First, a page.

Every project manager is familiar with the project management triangle, comprised of scope, time and cost. Quality, resources and risk are additional factors that must be accounted for to achieve project success. The focus here is to understand how these constraints are still relevant in the age of agile.
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It is a VUCA world—volatile, uncertain, complex and ambiguous—and project management is no exception. In such situations, the final project may hardly resemble the original or initial plan. Welcome to scope creep! How can critical thinking help?
Projects with many influential stakeholders face difficulty in arriving at an agreed-upon scope. And even after this agreement, complex project requirements may fluctuate from relatively stable to uncertain. The author shares insights into effective scope management and the role of governance boards.
Not managing scope can seriously jeopardize a project, as the scope is the bedrock on which the product or solution is built. Understanding the various reasons for scope expansion in terms of customer- and vendor-induced expansions and how to define a good requirement are important building blocks.
Though there is lot of bias toward increasing velocity every iteration to release more features faster, if there is no attention to quality, the system will soon become fragile—and will not be able to house scope changes in the future. How do we balance these forces?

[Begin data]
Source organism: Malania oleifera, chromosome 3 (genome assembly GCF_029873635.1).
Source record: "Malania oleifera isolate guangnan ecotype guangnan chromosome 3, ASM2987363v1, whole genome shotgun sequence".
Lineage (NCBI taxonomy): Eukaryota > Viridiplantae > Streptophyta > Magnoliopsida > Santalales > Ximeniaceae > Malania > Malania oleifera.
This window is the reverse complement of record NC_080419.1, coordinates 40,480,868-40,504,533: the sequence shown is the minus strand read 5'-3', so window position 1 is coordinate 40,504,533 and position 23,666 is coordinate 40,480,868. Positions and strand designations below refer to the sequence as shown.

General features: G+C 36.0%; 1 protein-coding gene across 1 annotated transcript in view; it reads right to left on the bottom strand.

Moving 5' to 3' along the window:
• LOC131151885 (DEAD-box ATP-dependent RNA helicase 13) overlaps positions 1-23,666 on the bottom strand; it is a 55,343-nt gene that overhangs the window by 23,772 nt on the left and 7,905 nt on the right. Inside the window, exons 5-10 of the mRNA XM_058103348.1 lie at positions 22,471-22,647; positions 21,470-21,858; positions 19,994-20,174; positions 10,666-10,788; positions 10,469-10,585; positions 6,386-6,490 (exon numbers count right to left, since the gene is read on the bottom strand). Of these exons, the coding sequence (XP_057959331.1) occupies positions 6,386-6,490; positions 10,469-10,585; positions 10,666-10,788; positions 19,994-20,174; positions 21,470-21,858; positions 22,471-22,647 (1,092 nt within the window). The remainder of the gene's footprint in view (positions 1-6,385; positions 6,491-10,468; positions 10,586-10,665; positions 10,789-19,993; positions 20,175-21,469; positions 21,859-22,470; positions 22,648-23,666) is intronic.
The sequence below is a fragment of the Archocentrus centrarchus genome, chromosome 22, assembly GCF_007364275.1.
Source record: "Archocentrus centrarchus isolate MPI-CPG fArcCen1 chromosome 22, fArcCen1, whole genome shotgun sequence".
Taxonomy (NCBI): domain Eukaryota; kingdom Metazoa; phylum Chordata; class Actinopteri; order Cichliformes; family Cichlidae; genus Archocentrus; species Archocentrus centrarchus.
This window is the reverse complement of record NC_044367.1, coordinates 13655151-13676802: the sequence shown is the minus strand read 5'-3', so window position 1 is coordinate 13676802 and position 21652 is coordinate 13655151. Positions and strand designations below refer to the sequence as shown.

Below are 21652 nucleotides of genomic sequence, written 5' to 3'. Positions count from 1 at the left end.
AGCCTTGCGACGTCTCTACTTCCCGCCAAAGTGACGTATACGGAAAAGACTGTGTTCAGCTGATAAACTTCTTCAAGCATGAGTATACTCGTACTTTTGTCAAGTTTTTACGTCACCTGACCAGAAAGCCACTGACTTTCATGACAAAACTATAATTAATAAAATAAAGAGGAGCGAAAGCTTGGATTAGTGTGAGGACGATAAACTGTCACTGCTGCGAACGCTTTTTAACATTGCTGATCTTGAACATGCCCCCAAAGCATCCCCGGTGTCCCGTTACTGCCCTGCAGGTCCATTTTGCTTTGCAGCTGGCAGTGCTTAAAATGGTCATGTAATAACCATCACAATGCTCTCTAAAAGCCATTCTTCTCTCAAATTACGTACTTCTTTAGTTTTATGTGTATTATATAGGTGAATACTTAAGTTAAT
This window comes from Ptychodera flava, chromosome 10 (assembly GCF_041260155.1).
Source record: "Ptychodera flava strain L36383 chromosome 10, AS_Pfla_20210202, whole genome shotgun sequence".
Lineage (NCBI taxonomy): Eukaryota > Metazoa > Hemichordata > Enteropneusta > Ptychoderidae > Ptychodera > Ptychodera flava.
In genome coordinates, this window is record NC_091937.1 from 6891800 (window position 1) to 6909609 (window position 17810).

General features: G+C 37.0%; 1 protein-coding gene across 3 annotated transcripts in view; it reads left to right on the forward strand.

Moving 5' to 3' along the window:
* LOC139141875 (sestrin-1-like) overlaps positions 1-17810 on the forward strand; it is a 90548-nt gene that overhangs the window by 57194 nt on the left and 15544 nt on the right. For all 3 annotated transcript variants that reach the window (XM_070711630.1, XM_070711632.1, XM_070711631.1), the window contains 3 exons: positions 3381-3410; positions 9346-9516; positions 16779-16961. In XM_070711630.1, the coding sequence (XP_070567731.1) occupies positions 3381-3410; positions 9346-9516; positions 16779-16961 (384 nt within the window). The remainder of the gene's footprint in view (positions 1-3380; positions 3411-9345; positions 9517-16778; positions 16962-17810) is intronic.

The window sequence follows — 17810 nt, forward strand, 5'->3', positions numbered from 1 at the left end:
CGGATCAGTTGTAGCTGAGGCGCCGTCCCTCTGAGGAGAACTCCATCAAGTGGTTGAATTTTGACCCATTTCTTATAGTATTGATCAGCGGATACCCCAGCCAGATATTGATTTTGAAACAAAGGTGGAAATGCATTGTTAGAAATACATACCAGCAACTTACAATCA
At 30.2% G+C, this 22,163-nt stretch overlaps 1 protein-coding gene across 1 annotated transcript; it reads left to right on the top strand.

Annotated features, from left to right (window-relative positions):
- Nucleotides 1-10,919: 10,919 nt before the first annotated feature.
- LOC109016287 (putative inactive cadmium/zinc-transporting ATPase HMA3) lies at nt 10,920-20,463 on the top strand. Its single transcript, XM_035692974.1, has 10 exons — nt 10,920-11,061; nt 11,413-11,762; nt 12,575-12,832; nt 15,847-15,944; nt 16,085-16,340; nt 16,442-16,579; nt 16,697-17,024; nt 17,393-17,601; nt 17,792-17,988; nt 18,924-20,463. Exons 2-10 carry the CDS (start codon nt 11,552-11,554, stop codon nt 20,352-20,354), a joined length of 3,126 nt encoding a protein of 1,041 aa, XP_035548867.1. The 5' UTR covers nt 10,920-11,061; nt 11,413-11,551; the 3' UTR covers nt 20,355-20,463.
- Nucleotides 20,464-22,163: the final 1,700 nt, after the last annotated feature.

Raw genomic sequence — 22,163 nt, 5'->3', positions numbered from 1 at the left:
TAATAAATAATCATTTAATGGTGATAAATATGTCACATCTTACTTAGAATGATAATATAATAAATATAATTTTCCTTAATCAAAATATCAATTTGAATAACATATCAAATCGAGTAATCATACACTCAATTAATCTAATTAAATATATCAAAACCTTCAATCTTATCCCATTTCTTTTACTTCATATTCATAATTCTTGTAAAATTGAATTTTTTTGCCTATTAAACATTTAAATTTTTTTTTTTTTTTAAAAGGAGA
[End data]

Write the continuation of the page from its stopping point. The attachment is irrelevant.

In order to get additional scope, PMs need to go through an exception process for formal approval. You must prepare to present your case succinctly and answer the questions from the enterprise release board. Preparing answers to these 10 critical questions will help...
The speed of adoption with technology—specifically in the mobile and cloud environment—is so fast that it’s becoming more difficult to "freeze" the scope and ascertain what scope creep is and what a true change to scope is. This is a challenge the author has faced as a project manager with a cloud service provider...
While there are many governance data points that can be gathered and analyzed to help make go/no-go decisions, there are three in this writer's experience that stand out as being the most important.
Our bias toward comfortable processes hides the root cause of failure. One of the root causes on experienced teams? The misalignment of purpose and process. Here, the author provides an easy-to-implement, purpose-driven organizational methodology that helps eliminate this risk.
One of the major reasons for project failure is the occurrence of unforeseen events that disrupt the smooth running of the project and cause irrecoverable deviation from the plan. How can we help minimize the risk when it comes to scope definition in construction projects?